• Following Us

  • Categories

  • Check out the Archives

  • Awards & Nominations

Doctor Who: The Specials (Review/Retrospective)

In theory, the specials were a great idea. The BBC is in the middle of converting to high-definition broadcast. One of their best-loved and most respected dramas isn’t quite ready to make that leap, and will require extensive re-working in order to be sustainable for high-definition broadcast, which seems to be the future of home entertainment. It’ll be a year before the show can get back to churning out thirteen episodes and a Christmas Special.

However, the show runner who brought the show back from the dead and turned it into a highlight of your broadcast schedule, and the beloved lead actor who has become deeply associated with the lead role are willing to do a series of five specials that you can broadcast to fill the gap year. Producing a series of Doctor Who specials to tide over the viewing public and keep the show fresh in the public’s mind was a great idea. After all, you don’t want fans to forget about the show.


The plan has the added benefit of allowing Russell T. Davies and David Tennant a bit more freedom to stretch their wings. Davies can work on Torchwood in a way that he was never able to find time before, producing the superb Children of Earth. Tennant can work with Royal Shakespearean Company, playing the lead in Hamlet. All this, and fans get their prescription dose of Doctor Who and the BBC has the time to upgrade the show so it can broadcast in high definition. Everybody wins! Everybody stays happy!

Unfortunately, there’s a bit of a catch. It turns out that these five episodes have to do more than merely “tide” fans over. These five specials are also the last episodes that will be written by Davies and that will star Tennant. So these five specials become more than just a way to stop the public forgetting about Doctor Who. They also have to close out what has been a phenomenal era for the show, and wrap up everything in a nice big bow. And this is where the specials don’t really work.


There’s an argument to be made that the five specials produced by Russell T. Davies work on a rather basic level. They are basically five holiday episodes of the show, designed to prevent people from losing the taste for Doctor Who. The Next Doctor and Planet of the Dead are very much standard run-around adventures designed for families to watch together after large meals and long days spent in each other’s company. Although it broadcast in mid-November, The Waters of Mars is intended as something of a Halloween Special, a much more comfortable fit for a particular breed of Doctor Who.

The two-part End of Time is a bit of an odd man out. It’s very clearly set at Christmas. The set decoration and the dialogue makes that abundantly clear; there are references to gift-buying and the Naismith household has a nice tree that’s visible in shot. And the second part sees the Doctor visiting Rose Tyler on New Year’s Day before Rose, bringing the Davies era a full circle. At the same time, The End of Time feels a lot less festive than any of Davies’ other Christmas Specials, and there’s a sense that they are more about celebrating the end of a particular era than they are about a festive mood.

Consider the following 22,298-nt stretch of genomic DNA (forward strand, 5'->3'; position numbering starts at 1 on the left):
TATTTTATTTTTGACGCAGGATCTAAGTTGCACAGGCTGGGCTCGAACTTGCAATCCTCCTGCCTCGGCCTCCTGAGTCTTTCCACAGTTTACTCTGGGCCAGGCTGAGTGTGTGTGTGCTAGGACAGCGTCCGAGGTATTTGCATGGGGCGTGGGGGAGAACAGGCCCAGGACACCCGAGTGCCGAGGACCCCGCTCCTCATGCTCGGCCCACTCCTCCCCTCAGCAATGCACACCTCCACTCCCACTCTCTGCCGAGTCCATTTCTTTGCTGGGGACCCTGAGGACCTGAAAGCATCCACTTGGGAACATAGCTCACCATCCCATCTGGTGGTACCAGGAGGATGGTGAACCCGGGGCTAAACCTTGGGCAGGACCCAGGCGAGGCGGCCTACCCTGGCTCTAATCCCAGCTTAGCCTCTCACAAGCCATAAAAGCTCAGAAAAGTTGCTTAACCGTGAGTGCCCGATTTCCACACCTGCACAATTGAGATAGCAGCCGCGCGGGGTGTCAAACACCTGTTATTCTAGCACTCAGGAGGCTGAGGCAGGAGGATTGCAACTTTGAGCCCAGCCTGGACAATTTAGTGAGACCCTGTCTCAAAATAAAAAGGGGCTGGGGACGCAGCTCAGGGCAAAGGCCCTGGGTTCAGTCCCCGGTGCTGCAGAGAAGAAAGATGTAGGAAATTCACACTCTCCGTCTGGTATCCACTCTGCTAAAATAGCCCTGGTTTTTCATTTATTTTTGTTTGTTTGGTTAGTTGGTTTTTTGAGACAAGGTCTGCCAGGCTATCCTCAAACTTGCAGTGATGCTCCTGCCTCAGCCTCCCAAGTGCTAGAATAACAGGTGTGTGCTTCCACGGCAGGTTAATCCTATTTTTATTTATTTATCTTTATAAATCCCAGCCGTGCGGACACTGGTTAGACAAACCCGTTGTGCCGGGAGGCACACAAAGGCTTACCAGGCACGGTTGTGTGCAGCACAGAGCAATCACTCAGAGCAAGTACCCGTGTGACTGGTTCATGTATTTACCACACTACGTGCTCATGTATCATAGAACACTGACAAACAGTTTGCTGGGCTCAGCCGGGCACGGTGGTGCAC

Still, the five episodes function reasonably well as “special” episodes. They are big in concept and epic in scope. Even when the special effects don’t quite work (as with the CyberKing in The Next Doctor), it’s clear that this is very much trying be “Doctor Who as blockbuster entertainment.” The episodes all run longer than the standard forty-five minutes, and they are all paced in such a way that they move incredibly fast. Davies’ Doctor Who tended to move at an accelerated pace anyway, but the specials never seem to stop to find their breath. Which makes sense, since every single one of them is “event” television.

Which brings us to the biggest problem with the specials. It’s perfectly okay to have a year of “Doctor Who as event television”, particularly when it’s designed as a necessary stopgap. However, it’s very difficult to thread one single storyline through five disparate and bombastic blockbuster holiday specials. Which is a bit of a problem, Davies seems to be writing the specials as the last days of the Tenth Doctor.


This makes sense in context. David Tennant was the face of the show when it became a pop cultural phenomenon. This this day, he’s the only actor who can challenge Tom Baker’s claim to being the Doctor in polls of the viewing public. David Tennant’s departure is a pretty big deal, arguably much bigger than the departure of Christopher Eccleston or Billie Piper. So it’s something that has to be addressed.